If you wanted to eat more vegetables, you wouldn't just munch on carrots. So when it comes to grains, why rely only on brown rice? "Some types are high in one nutrient, some in another," says Cynthia Harriman, director of food and nutrition strategies at the Whole Grains Council. "Eating a variety helps you cover your bases." Bring some diversity to your table with these powerhouses.
Compared with regular wheat, this ancient grain is sweeter and more digestible; some people with wheat sensitivity can eat it. It's also higher in trace minerals, like manganese, as well as B vitamins. You'll find it most often in breads and pasta, but it can also be found whole in health food stores.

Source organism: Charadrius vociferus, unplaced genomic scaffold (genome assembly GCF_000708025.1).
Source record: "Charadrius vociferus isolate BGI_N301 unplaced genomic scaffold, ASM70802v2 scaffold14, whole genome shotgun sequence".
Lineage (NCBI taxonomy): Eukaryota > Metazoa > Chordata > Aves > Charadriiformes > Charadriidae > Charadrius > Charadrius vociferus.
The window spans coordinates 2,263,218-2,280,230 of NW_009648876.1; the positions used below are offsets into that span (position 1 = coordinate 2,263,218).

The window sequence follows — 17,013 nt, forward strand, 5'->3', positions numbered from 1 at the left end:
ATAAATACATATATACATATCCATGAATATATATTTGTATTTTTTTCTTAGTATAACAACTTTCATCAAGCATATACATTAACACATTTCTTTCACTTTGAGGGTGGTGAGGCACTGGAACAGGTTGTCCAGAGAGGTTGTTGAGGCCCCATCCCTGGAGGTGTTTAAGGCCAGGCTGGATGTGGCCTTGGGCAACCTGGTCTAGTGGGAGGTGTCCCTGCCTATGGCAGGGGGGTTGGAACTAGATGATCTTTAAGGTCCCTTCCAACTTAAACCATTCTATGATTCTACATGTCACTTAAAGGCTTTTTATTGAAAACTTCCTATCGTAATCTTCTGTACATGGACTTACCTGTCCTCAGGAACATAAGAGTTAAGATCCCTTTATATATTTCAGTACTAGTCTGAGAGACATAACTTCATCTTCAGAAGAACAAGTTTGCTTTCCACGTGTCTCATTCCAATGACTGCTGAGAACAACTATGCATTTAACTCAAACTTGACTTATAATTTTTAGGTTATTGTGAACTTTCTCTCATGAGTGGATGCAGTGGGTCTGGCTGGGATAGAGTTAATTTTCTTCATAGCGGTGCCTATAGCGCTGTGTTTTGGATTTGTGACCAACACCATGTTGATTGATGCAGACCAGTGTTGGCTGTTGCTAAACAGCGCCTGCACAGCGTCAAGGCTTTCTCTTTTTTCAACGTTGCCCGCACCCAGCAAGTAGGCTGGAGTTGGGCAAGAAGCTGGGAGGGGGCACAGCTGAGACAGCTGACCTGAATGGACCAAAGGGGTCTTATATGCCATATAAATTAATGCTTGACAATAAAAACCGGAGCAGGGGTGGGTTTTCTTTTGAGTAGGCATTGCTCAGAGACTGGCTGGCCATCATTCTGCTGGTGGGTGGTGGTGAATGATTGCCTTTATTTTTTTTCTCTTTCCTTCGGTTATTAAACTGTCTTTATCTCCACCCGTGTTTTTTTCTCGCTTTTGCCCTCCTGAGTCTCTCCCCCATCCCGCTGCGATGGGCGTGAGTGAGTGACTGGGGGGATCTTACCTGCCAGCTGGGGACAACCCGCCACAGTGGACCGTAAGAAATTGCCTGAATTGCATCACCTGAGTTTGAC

Also known as emmer wheat, farro is gaining popularity for its stellar nutrition profile: It's lower in calories than wheat berries (100 versus 150 per half cup) and has twice the fiber of brown rice. It has a complex, earthy flavor, creamy texture, and can be prepared risotto style.
This tiny grain is higher in protein than most others (5 grams per 1/2 cup cooked versus about 2 grams in wheat), and it has lysine, an amino acid lacking in other grains that helps the body absorb calcium. It contains no gluten and has a peppery flavor. Try it as a hot cereal or a dessert.